GHRA says call off IRI electoral reform project, bring in CARICOM instead

Last Updated on Thursday, 13 May 2021, 17:18 by Denis Chabrol

The Guyana Human Rights Association (GHRA).

The Guyana Human Rights Association (GHRA) is recommending that the US-funded electoral reform project be aborted and instead Guyana seek help from the Caribbean Community (CARICOM) after there is compromise between the two major political parties.

“”Continued association with Republican politics, even with ‘Republicanism-lite’ in the form of the IRI,  is unacceptable. If external electoral assistance is needed in Guyana, CARICOM in general and Jamaica in particular, would be the place to start. This IRI-led project should be suspended,” the GHRA said in a strongly worded statement.

Among that association’s concerns are that the absence of compromise before any such reform, the risk of ethnically-divided concerns about the process and the International Republican Institute (IRI) being stacked with mainly republicans who have mostly refused to distance themselves from the violent ending of the United States elections at the White House.

The GHRA also cautioned that in the absence of compromise, the electoral reform process could become embroiled in a controversy over the March 2, 2020 general and regional elections.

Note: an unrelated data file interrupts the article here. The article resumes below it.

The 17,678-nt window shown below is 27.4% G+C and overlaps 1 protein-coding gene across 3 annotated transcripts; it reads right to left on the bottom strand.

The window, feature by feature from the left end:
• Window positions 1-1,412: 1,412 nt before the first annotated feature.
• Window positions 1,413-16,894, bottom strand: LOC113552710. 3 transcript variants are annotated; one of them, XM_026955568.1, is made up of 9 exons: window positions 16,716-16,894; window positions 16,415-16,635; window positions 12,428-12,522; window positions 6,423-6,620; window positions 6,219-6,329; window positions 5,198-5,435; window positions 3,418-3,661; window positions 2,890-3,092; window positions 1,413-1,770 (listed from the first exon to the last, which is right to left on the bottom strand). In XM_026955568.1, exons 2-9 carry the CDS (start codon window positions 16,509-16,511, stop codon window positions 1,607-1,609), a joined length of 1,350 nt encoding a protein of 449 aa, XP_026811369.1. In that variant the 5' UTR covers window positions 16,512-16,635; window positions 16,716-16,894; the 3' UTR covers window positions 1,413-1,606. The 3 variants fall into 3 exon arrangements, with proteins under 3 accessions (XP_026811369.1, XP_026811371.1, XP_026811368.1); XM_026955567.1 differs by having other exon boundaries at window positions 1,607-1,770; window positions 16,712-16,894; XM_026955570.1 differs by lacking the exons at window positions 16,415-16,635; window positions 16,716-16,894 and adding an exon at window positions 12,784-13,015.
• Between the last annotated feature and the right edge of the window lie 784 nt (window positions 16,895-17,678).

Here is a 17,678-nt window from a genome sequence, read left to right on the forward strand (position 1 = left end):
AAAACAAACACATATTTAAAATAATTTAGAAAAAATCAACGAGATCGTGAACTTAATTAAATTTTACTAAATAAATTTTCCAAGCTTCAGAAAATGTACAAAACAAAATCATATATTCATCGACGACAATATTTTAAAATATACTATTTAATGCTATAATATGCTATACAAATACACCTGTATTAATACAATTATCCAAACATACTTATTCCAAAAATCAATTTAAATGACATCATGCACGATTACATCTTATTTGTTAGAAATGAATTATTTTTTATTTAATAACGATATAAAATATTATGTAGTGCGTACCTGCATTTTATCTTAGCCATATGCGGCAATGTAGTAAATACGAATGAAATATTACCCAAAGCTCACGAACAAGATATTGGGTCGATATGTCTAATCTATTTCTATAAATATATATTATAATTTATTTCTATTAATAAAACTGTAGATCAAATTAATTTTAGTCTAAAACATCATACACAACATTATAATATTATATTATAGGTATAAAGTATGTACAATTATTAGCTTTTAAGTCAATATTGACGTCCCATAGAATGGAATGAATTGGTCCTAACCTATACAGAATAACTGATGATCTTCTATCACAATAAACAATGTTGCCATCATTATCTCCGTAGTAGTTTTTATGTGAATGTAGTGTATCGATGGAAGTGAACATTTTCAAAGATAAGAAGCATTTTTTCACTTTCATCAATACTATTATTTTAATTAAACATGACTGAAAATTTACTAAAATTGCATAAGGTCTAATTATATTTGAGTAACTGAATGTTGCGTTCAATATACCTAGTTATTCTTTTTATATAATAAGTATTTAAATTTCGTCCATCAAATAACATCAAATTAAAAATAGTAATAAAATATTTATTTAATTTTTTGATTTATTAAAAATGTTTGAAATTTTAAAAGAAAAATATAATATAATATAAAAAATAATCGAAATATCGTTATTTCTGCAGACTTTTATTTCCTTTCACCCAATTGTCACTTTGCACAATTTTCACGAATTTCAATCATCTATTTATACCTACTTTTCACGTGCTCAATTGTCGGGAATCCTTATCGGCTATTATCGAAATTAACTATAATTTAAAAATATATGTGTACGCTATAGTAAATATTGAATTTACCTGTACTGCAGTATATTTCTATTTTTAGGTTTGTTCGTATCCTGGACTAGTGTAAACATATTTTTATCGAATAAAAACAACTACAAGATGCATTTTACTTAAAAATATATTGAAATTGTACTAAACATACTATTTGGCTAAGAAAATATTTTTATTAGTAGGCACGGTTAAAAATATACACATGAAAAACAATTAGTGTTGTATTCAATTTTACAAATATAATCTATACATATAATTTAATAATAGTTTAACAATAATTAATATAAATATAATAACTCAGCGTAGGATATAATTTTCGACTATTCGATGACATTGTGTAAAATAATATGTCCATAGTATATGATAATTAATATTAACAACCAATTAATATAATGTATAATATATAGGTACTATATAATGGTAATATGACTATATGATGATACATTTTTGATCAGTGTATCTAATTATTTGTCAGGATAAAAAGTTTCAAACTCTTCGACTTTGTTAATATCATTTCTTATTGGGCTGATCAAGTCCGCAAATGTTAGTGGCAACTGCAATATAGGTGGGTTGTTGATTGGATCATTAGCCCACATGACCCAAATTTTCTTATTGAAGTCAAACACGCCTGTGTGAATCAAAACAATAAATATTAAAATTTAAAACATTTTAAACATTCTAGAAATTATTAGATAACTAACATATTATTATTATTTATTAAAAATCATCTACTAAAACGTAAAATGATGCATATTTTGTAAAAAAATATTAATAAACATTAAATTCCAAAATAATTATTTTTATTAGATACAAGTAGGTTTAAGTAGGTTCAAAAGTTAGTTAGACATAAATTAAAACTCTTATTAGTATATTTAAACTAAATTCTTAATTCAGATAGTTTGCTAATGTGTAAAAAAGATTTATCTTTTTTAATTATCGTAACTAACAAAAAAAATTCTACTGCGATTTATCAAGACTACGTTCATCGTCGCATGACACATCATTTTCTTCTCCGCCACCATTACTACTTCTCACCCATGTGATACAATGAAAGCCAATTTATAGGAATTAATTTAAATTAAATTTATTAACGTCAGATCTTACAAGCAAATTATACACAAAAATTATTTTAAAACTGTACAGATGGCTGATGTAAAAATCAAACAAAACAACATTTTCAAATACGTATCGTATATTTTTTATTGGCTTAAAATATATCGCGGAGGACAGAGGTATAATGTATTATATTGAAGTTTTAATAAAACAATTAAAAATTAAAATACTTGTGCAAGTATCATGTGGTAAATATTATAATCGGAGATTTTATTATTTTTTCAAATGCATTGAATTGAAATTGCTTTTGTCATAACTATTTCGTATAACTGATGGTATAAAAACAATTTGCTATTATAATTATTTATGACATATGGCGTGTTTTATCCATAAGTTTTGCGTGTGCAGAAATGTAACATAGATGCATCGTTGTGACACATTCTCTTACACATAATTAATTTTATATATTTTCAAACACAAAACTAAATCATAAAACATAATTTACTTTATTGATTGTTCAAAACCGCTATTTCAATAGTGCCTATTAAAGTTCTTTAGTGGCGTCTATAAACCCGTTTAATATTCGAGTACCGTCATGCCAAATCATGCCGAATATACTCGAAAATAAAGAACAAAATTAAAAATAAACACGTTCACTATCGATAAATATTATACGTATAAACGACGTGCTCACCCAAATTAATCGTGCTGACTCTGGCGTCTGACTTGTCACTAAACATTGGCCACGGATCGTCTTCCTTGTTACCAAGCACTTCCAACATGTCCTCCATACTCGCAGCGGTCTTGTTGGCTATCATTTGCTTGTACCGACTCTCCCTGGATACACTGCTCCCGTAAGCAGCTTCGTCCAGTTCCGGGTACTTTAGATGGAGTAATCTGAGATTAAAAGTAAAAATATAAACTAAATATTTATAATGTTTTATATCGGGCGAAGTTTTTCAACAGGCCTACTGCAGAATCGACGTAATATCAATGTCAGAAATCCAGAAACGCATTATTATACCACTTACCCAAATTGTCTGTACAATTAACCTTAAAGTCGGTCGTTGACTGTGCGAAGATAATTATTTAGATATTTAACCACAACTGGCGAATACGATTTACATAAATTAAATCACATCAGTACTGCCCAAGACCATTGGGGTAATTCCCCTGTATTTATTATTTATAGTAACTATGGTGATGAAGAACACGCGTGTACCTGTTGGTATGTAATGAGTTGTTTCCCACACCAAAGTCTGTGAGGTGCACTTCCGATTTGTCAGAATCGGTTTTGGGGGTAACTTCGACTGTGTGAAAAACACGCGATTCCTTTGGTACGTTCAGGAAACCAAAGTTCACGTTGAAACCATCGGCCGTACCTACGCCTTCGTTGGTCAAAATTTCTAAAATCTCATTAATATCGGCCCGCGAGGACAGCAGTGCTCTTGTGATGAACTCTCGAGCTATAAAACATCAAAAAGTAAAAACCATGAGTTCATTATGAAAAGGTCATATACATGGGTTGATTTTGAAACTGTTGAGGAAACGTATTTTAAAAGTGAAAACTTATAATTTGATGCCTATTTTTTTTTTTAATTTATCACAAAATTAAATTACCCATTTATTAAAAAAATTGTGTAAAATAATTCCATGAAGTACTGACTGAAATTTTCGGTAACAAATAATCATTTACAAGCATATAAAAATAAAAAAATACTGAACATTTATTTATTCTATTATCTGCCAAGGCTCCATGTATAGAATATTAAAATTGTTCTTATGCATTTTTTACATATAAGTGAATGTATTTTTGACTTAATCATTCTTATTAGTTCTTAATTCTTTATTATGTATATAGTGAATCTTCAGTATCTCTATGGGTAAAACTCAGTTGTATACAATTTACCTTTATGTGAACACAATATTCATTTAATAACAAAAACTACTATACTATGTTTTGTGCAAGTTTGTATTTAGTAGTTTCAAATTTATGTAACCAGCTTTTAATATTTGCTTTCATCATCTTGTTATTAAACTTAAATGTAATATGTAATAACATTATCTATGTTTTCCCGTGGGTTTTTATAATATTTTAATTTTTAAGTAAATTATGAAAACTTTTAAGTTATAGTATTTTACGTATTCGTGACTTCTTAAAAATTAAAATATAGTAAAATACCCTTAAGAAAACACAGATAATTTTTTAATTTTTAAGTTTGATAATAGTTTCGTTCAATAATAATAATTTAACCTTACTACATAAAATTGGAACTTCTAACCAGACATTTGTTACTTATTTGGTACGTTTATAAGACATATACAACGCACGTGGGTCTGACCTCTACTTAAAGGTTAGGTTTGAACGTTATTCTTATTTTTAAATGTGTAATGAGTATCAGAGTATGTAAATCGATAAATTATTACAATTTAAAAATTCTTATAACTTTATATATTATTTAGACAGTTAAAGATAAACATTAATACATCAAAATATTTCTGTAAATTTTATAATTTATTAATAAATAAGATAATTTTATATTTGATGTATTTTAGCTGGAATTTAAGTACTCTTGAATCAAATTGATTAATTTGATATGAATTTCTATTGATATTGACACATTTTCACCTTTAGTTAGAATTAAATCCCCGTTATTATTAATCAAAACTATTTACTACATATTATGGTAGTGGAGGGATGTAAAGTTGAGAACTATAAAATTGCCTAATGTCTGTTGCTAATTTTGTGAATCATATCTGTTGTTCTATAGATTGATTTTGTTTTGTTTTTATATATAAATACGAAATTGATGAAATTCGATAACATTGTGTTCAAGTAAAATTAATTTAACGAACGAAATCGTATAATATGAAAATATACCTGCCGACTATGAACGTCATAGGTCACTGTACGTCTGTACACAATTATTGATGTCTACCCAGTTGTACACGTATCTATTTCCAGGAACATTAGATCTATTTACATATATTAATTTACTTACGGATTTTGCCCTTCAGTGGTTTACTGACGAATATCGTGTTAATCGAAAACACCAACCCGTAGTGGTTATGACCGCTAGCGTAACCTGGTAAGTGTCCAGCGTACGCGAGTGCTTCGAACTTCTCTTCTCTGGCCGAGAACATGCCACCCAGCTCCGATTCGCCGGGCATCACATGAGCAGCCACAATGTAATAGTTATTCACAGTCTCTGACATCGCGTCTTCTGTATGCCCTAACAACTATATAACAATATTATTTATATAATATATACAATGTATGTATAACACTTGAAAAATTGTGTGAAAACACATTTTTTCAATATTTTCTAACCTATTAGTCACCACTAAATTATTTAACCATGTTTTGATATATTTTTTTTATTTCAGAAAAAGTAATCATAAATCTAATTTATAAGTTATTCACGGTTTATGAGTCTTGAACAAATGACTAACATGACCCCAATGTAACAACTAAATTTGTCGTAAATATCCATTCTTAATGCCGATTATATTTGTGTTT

Already, that decades-old human rights non-governmental organisation has noted that under the then Donald Trump-led US administration, the People’s Progressive Party (PPP) destroyed Guyana’s diplomatic posture towards Venezuela by being listed among American allies that had denounced Venezuela’s Nicolas Maduro administration. “In return for its support during the electoral crisis in Guyana the Trump Government, in the person of the then Secretary of State Mike Pompeo, exacted a high price from the current ruling party. By listing Guyana among countries denouncing the Madura Government, the US destroyed Guyana’s delicately crafted and decades-long posture of non-interference in internal affairs of Venezuela,” the GHRA said.

The PPP had almost immediately after regaining office in August 2, 2020 backed the US’ candidate for the President of the Inter-American Development Bank (IDB) and months later found itself in a diplomatic flip-flop after the US Embassy had welcomed Guyana’s approval for Taiwan to set up an investment office in Georgetown. Twenty-four hours later, Guyana recanted after a stern protest by its long-time friend, China.

Recalling its historical support for electoral reform, the GHRA said it now finds itself rejecting the IRI-led approach because the timing is wrong and the implementing agency is unacceptable and the preparatory groundwork has not begun much less completed. The GHRA feared that the current electoral reform effort would fail to achieve its goal and further postpone the prospects for the future reform that Guyana so badly needs.

With the likelihood of the electoral process becoming embroiled in the endless bi-partisan recrimination over the last elections, the association is recommending that electoral reform needs to come later in the life of the present government.

“The fundamental challenge to electoral reform in Guyana is the vulnerability and ease of ethnic manipulation by political parties. Resolving this deep-seated issue cannot begin with elections,” the GHRA said.

The GHRA recommended that the foundation for electoral reform be laid by building compromise across all sectors. “This is the preparatory task which should begin immediately.”